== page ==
While keeping abreast of trade mark issues is one consideration for exporters, the cultural aspect of launching a brand can’t be overlooked either. Sometimes there are language issues, others are cultural. Higginbottom says his experience trying to launch some Australian timber into Japan in the late 80s provided branding challenges, particularly with the names of timber. For example, using the word ‘ash’ to describe the wood type proved confusing because this species hadn’t made it into the Japanese or European lexicon. "Using that name was a mess," Higginbottom says. "So we changed it to ‘golden oak’, and we also changed the ‘gum vein’ [a ribbon of gum inside the tree] to ‘kino vein’, or ‘natural feature grain’. It was no use talking about a gum vein, because they didn’t understand that."

The importance of using understandable names is important, but don’t let it consume you too much advises Brian Monger, executive director of the Marketing Association of Australia and New Zealand. He says customers in foreign markets will still take up your product if it delivers quality regardless of the name, although Higginbottom says having a suitable name can help get the product into their hands. "You’ve got to make it easy for people to buy. It’s the job of the marketer, especially the export marketer, to understand the culture and position it correctly, with the right personality and DNA." Keeping your colours to a minimum, and an easy and understandable name, are two key elements. "Just keep it simple, so it can scream at people from the shelf and they can understand it."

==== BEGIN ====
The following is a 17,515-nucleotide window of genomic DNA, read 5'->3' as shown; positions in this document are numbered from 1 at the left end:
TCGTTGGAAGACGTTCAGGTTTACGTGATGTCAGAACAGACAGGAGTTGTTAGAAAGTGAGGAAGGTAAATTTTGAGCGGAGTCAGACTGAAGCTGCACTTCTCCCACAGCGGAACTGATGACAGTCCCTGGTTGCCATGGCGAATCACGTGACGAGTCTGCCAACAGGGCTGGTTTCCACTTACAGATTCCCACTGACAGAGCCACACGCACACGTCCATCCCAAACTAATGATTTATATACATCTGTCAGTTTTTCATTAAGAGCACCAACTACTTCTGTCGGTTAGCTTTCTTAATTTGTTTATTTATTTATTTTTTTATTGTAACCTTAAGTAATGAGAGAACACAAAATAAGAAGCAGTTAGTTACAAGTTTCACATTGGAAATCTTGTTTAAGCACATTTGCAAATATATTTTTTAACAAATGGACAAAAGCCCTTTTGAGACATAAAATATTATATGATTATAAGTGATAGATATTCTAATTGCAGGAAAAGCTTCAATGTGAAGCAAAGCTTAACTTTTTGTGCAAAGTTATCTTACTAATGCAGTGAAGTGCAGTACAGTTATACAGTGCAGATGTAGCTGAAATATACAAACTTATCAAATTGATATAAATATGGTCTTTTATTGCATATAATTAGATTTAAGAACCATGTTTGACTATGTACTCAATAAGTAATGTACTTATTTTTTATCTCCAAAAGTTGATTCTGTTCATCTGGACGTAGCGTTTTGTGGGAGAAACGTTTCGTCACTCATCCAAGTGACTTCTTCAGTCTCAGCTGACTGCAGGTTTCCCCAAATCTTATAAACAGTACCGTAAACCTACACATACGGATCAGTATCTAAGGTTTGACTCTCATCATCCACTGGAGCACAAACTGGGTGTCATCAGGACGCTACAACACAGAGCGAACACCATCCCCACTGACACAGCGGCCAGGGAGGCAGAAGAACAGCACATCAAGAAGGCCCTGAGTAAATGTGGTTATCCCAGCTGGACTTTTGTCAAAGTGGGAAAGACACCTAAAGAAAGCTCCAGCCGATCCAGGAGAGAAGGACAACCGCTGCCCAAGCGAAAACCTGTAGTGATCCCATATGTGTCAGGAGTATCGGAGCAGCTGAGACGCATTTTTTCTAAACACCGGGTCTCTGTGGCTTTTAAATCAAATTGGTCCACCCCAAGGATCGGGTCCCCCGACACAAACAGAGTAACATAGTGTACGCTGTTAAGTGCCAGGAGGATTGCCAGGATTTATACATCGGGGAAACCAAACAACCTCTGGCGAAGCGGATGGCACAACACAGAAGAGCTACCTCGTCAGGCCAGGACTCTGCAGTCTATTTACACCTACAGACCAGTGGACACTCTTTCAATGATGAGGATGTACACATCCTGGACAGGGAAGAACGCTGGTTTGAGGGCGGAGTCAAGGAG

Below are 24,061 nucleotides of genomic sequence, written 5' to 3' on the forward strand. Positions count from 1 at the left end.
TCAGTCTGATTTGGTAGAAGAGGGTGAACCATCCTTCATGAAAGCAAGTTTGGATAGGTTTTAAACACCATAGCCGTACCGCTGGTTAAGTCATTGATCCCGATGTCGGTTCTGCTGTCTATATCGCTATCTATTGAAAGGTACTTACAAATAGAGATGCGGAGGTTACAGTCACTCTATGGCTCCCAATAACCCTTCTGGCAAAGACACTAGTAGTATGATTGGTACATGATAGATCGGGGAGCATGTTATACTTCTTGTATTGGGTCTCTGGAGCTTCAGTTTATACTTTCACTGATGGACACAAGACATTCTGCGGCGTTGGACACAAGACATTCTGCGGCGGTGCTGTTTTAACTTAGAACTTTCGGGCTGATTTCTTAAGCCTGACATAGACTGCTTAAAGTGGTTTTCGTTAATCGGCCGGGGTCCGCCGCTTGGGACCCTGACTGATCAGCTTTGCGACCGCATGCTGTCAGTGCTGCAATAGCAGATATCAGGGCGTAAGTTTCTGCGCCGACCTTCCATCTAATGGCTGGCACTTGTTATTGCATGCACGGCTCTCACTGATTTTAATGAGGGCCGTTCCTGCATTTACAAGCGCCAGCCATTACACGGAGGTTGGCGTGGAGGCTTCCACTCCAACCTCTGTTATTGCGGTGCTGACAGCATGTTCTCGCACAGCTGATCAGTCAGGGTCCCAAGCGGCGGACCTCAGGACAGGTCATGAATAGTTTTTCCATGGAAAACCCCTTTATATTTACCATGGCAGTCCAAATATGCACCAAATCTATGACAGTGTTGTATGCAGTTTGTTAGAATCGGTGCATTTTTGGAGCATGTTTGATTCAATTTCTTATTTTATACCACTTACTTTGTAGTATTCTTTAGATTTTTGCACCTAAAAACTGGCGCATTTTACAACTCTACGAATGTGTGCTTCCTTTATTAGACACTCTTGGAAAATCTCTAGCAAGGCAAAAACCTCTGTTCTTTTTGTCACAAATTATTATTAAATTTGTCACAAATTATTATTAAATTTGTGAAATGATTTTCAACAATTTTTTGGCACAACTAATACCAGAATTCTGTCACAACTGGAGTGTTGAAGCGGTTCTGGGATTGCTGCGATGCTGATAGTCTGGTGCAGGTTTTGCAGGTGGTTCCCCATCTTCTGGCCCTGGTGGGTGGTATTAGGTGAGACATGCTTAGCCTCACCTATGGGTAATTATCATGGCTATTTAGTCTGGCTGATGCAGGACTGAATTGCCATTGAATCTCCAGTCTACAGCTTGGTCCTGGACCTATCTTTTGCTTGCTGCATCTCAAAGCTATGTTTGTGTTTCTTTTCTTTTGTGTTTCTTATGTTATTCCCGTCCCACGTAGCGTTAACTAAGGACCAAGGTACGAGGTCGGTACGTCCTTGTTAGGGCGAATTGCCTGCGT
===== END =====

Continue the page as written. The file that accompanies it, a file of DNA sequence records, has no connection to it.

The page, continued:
Sticking by your brand doesn’t mean standardising your product in all markets, adds Monger. "You’d be hard pressed to find a company, a product, a brand that is standardised throughout the world." However, to push your brand’s coverage it may be necessary to be open to making some adjustments to your product.

"You don’t change your brand," says Higginbottom. "Your brand is generic across the world, most of the good brands are global brands and sell anywhere. You just make subtle changes to the brand." Gerace says the versions of the company’s websites for the Asian market were altered, to suit the hairstyles of the region. And while her collection is the same for all markets, Bae always makes sure she lets clients in countries such as the Middle East know her collection can be worn in adherence to any cultural rules on skin covering. "If length (of garments) is an issue for some markets, I recommend doing some layering with leggings or with some pants underneath, which is what some of the markets have done."